Lessons on Recovery through Examination of a Peer-Based Housing Support Project Open Access
- Other title
- Type of item
- Degree grantor
University of Alberta
- Author or creator
Puligandla, Giri R.
- Supervisor and department
Nykiforuk, Candace (Public Health)
Wild, Cameron (Public Health)
- Examining committee member and department
Cain, Vera (Nursing)
Centre for Health Promotion Studies
- Date accepted
- Graduation date
Master of Science
- Degree level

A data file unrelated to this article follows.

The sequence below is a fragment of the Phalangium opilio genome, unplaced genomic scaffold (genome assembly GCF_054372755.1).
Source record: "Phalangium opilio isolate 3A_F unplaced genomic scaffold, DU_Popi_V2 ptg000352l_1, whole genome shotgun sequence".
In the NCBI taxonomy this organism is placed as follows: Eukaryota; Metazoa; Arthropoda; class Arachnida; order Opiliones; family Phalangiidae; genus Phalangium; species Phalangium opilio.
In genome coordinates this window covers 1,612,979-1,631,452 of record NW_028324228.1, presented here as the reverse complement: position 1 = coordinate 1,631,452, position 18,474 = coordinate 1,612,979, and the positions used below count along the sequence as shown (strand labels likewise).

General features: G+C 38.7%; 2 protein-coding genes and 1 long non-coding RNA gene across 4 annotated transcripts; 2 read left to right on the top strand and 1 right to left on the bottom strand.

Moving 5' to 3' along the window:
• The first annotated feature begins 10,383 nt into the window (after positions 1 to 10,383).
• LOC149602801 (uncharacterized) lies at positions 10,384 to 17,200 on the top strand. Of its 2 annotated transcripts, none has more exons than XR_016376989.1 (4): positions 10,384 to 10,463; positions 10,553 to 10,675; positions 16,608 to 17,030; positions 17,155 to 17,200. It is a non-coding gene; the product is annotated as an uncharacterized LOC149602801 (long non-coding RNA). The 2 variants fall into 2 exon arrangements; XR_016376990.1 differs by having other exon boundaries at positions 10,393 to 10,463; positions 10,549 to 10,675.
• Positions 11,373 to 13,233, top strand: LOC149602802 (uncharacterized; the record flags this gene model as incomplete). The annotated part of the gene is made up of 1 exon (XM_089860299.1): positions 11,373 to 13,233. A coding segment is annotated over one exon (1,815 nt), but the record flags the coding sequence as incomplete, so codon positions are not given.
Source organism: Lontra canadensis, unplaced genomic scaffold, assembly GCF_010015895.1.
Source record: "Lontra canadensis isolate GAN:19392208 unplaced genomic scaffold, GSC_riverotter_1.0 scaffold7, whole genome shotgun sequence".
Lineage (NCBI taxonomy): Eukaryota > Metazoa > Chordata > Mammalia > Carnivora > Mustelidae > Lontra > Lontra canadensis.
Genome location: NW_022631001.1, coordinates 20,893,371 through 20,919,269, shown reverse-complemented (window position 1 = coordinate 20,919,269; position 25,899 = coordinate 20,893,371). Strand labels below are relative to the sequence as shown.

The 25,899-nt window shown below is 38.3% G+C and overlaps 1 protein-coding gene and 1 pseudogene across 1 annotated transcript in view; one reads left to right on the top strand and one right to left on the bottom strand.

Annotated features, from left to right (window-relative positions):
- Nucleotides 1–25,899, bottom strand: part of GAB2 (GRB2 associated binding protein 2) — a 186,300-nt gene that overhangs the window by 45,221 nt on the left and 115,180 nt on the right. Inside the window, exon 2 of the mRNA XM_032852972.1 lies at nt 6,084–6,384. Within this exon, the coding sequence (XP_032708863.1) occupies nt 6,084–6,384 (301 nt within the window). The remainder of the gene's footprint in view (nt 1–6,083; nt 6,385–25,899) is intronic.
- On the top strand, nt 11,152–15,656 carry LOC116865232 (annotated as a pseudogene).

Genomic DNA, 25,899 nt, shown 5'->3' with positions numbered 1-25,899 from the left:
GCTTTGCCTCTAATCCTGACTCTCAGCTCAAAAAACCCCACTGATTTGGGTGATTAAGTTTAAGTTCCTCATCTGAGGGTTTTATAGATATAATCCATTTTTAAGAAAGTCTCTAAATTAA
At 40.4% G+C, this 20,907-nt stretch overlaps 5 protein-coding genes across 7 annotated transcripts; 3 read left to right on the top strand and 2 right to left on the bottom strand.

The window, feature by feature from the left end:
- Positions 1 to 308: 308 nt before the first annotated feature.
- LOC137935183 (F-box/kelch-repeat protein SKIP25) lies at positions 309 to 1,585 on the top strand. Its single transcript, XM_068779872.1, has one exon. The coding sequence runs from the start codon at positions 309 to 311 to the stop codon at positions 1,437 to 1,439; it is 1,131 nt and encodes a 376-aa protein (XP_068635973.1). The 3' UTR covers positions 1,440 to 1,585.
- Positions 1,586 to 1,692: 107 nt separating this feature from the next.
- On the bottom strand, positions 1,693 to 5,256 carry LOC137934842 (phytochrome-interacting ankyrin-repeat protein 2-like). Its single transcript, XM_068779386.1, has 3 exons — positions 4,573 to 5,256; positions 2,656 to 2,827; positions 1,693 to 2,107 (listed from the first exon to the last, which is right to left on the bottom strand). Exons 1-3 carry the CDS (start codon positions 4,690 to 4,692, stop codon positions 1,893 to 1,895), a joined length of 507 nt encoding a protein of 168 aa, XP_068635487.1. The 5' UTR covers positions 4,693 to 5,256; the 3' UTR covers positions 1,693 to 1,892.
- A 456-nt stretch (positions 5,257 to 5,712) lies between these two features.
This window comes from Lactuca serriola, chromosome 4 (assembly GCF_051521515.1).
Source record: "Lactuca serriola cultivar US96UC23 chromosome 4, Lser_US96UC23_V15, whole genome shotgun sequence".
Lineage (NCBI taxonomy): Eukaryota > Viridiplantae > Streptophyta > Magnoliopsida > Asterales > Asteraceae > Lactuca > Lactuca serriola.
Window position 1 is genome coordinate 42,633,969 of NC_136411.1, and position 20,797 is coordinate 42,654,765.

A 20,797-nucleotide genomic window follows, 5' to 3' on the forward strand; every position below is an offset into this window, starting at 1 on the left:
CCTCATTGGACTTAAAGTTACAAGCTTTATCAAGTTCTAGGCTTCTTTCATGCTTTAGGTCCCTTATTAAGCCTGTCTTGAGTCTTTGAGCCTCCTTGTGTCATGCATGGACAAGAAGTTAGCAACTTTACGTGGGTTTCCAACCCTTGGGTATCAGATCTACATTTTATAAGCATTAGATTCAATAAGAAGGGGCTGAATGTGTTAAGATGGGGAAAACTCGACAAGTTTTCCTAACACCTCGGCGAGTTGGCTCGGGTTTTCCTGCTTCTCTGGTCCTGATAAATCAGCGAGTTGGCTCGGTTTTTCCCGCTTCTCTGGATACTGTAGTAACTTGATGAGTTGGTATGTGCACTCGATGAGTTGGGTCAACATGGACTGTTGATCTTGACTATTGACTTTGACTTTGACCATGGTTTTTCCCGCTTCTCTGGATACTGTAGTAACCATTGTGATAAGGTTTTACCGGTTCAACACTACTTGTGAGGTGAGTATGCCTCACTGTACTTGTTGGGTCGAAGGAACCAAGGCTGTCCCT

INTRODUCTION: Peer-based housing support for people with severe mental illness who are at risk of homelessness is a promising, though understudied, intervention approach. OBJECTIVES: To examine how well an Edmonton pilot project implementing peer-based housing supports addressed factors contributing to independent living and recovery as described within its program design and logic model. METHODS: Retrospective chart review of case files of 5 former clients described activities delivered by peer workers and other pilot project staff. Semi-structured interviews with 4 former clients and 8 mental health therapists characterized factors associated with the expected outcomes in the logic model. Project delivery was compared to the factors that were identified in the interviews to assess the extent to which delivery could achieve the intended outcomes. RESULTS: Case files provided evidence that activities of peer workers not only addressed areas in the program design but extended beyond it, including issues related to medications, wellness, and victimization, among others. Interview data revealed additional factors believed to influence the outcomes of interest. Contrary to the project’s logic model, these factors could be better organized as a “Recovery Wheel” ecological framework with five domains: personal, intrapersonal, interpersonal, institutional, and societal. CONCLUSION: The ecological framework that emerged from this study consolidates and highlights factors identified in published recovery models and reveals others, specifically in the personal domain (cognition, personality, upbringing, and history), that have not previously been included. Results suggest that peer workers contribute to recovery and independent living through application of their lived experience. Further research is required to confirm and expand the Recovery Wheel with a larger and more diverse sample, and to explore how lived experience can be mobilized to promote recovery.
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